I am amazed—so utterly, fully, and wholly amazed—that certain members of today’s Church still interpret 1 Corinthians 14:34–35 to mean total silence (with tiny exceptions regarding “prophesying,” which, ironically, is a form of teaching as well), to the full and literal extent of its meaning, under extreme application, to every audience and reader, throughout all time, in every culture, in every society, in every circumstance, throughout the universe, and into perpetuity. The question is not whether Paul was condemning a woman from speaking in a church; the question is when such an occasion could be carried out appropriately in order to avoid the chaos he condemns through this entire letter! And, as if we’re not already saturated with clarity on this point, Paul sandwiches this note about women speaking between “God is not the author of confusion” and “Let all things be done decently and in order” (14:40).

We know that Paul allowed for women to speak in the church, because he said as much when he: a) acknowledged the gifts of the Spirit—the word of wisdom, the word of knowledge, faith, healing, the working of miracles, prophecy, the discerning of spirits, tongues, and the interpretation of tongues—to be poured out upon men and women alike, just as it was on the Day of Pentecost involving “the women” in the upper room; b) acknowledged these gifts to be carried out in church under proper, non-chaotic circumstances; and c) discussed the proper head covering for a woman praying or prophesying in church (11:5). When he did place limitations on who was allowed to say what, and when, he repeatedly included the men in those limitations (as is peppered throughout chapter 14). Everything clearly points to the notion that Paul didn’t want wives speaking aloud at inappropriate times.

The thing is, if Paul had written a letter only about women and without the contextual backdrop of the city of Corinth as we know it—with revered hetairai skilled in oratory and allowed at all times to dominate in conversation, and influencing other women (married and single) to do the same—we would have no choice but to concede and drop that beloved pop-culture hoorah, “The Bible says it, I believe it, and that settles it.” Had he written a letter that only dealt with the subject of women as an isolated issue, we may find ourselves in the same position. However, we do have the cultural backdrop of Corinth, we do have internal consistency that supports women as leaders in ministry—both from the same author as well as other books of the Bible—and we do have a “whole picture” letter from Paul that addresses the subject of disruption and division among male and female as a context.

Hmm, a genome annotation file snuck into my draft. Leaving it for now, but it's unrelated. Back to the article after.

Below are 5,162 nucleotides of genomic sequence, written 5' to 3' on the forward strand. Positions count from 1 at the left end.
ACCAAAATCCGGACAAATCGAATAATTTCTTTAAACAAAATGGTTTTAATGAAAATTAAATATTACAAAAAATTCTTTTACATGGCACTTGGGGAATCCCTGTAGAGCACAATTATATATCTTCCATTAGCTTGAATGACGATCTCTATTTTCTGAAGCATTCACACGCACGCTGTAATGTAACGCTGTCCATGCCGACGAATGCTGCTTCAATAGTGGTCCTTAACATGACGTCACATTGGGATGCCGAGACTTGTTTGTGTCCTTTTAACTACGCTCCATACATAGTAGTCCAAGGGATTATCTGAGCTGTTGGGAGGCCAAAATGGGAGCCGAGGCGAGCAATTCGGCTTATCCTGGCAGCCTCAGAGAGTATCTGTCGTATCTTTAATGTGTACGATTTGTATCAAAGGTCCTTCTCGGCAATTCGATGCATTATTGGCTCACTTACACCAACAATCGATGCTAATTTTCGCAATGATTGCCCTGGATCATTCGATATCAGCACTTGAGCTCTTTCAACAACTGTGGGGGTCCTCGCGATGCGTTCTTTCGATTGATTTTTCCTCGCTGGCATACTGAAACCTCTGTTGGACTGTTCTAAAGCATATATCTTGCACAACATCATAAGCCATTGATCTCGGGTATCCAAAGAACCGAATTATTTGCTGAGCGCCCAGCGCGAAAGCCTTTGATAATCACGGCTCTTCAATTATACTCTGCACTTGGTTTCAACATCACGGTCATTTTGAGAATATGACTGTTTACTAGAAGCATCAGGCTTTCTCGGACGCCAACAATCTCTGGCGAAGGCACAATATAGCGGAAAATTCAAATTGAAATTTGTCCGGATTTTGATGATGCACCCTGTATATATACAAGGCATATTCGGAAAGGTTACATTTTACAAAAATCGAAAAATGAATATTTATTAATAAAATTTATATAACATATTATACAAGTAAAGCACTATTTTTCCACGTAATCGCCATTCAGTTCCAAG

But perhaps the greatest proof of Paul’s intent is in the following fact: Paul had thirty Greek words to choose from in his native language that would refer to the act of speaking. Yes, you read that correctly. He had thirty different verbs that all describe differing forms of “speak.” Yet the one he chose was telling… Consider how, in the English language, we have “talk,” “chat,” “state,” “say,” “express,” “address,” “chatter,” “chitchat,” “tell,” “converse,” “lecture,” “preach,” “orate,” “verbalize,” “declare,” “babble,” “prattle,” “rant,” “announce,” “assert,” “proclaim,” and so on. All of these words (and many others) describe the act of opening the mouth and uttering speech. Imagine that you go to into a church and see a sign hung above the door of the sanctuary. The person who wrote the sign could have chosen a number of ways to phrase what he or she wanted to say, but let’s look at these:

  • “Please do not proclaim during service.”
  • “Please do not chitchat during service.”
  • “Please do not rant during service.”

Whereas all of these refer to the act of making sounds come out of the mouth during service, each implies a different act of speech. The first regulation inspires imagery of a person suddenly bursting forth loudly with declaration; the second inspires imagery of people talking casually about the weather in the middle of a sermon; the third inspires imagery of a person being openly disagreeable in a big, tasteless tirade. Whereas “proclaim,” “chitchat,” and “rant” are not all described by the verb “speak,” all three words fall under “speak” as a parent verb that encompasses all varying forms of the action.

When our Western minds see Paul instructing women not to “speak” in church using the parent verb, it falls on our psyche like a binding, solemn commandment of silence—all silence forever over all forms of speech so long as the body is in that building.

In the group, “for it is not permitted unto them to speak,” the word for “speak” here is the Greek laleo, which simply means “to talk.” Paul could have said the women are not permitted to preach, teach, sing, praise, worship, prophesy, address, discourse, expound, advise, lecture, advocate, persuade, and so on and so forth, because—remember—he had thirty words to choose from in his native tongue that would have been more specific to the type of activity he was censuring. Instead, however, he chose “talk,” which cannot be seen as a binding commandment in all circumstances, because he already said women can pray and prophesy (11:5).